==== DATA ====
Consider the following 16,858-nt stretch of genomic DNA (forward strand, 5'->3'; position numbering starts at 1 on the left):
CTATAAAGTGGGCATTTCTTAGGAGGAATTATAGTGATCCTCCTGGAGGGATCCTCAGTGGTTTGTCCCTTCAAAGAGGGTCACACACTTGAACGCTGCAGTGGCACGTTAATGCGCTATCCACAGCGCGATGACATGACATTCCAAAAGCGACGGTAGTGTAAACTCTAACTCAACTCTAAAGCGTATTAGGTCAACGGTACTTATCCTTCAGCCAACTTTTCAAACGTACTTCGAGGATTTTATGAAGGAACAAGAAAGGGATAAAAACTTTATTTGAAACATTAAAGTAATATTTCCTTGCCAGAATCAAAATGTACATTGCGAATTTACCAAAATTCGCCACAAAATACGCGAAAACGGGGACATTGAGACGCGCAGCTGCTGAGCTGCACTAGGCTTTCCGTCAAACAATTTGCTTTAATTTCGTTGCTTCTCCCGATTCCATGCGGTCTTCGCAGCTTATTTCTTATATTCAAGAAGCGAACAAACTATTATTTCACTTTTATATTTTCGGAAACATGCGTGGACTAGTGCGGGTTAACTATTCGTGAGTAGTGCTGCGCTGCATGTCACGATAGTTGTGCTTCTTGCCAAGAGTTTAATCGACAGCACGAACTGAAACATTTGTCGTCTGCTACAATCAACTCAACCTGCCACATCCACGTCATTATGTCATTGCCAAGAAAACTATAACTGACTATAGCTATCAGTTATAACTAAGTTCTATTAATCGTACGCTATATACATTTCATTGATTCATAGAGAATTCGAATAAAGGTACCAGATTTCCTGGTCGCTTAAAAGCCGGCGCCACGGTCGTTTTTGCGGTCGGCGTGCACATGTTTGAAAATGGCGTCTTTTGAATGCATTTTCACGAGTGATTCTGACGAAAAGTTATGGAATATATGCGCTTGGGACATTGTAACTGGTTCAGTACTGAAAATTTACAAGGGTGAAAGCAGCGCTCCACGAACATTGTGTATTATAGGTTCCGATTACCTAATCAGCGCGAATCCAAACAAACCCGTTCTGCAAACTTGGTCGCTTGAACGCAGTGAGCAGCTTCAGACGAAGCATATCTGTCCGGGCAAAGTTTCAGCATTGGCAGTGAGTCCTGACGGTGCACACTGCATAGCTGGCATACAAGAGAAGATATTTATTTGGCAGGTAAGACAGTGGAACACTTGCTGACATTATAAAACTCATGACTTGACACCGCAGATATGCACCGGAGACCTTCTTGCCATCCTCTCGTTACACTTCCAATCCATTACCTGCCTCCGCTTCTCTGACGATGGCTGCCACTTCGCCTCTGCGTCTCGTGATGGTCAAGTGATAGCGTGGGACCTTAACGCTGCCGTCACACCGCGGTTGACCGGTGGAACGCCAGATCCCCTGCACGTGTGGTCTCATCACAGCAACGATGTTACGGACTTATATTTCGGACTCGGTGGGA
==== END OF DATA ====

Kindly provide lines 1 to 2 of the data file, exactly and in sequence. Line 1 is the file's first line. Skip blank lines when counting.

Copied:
Consider the following 16,858-nt stretch of genomic DNA (forward strand, 5'->3'; position numbering starts at 1 on the left):
CTATAAAGTGGGCATTTCTTAGGAGGAATTATAGTGATCCTCCTGGAGGGATCCTCAGTGGTTTGTCCCTTCAAAGAGGGTCACACACTTGAACGCTGCAGTGGCACGTTAATGCGCTATCCACAGCGCGATGACATGACATTCCAAAAGCGACGGTAGTGTAAACTCTAACTCAACTCTAAAGCGTATTAGGTCAACGGTACTTATCCTTCAGCCAACTTTTCAAACGTACTTCGAGGATTTTATGAAGGAACAAGAAAGGGATAAAAACTTTATTTGAAACATTAAAGTAATATTTCCTTGCCAGAATCAAAATGTACATTGCGAATTTACCAAAATTCGCCACAAAATACGCGAAAACGGGGACATTGAGACGCGCAGCTGCTGAGCTGCACTAGGCTTTCCGTCAAACAATTTGCTTTAATTTCGTTGCTTCTCCCGATTCCATGCGGTCTTCGCAGCTTATTTCTTATATTCAAGAAGCGAACAAACTATTATTTCACTTTTATATTTTCGGAAACATGCGTGGACTAGTGCGGGTTAACTATTCGTGAGTAGTGCTGCGCTGCATGTCACGATAGTTGTGCTTCTTGCCAAGAGTTTAATCGACAGCACGAACTGAAACATTTGTCGTCTGCTACAATCAACTCAACCTGCCACATCCACGTCATTATGTCATTGCCAAGAAAACTATAACTGACTATAGCTATCAGTTATAACTAAGTTCTATTAATCGTACGCTATATACATTTCATTGATTCATAGAGAATTCGAATAAAGGTACCAGATTTCCTGGTCGCTTAAAAGCCGGCGCCACGGTCGTTTTTGCGGTCGGCGTGCACATGTTTGAAAATGGCGTCTTTTGAATGCATTTTCACGAGTGATTCTGACGAAAAGTTATGGAATATATGCGCTTGGGACATTGTAACTGGTTCAGTACTGAAAATTTACAAGGGTGAAAGCAGCGCTCCACGAACATTGTGTATTATAGGTTCCGATTACCTAATCAGCGCGAATCCAAACAAACCCGTTCTGCAAACTTGGTCGCTTGAACGCAGTGAGCAGCTTCAGACGAAGCATATCTGTCCGGGCAAAGTTTCAGCATTGGCAGTGAGTCCTGACGGTGCACACTGCATAGCTGGCATACAAGAGAAGATATTTATTTGGCAGGTAAGACAGTGGAACACTTGCTGACATTATAAAACTCATGACTTGACACCGCAGATATGCACCGGAGACCTTCTTGCCATCCTCTCGTTACACTTCCAATCCATTACCTGCCTCCGCTTCTCTGACGATGGCTGCCACTTCGCCTCTGCGTCTCGTGATGGTCAAGTGATAGCGTGGGACCTTAACGCTGCCGTCACACCGCGGTTGACCGGTGGAACGCCAGATCCCCTGCACGTGTGGTCTCATCACAGCAACGATGTTACGGACTTATATTTCGGACTCGGTGGGA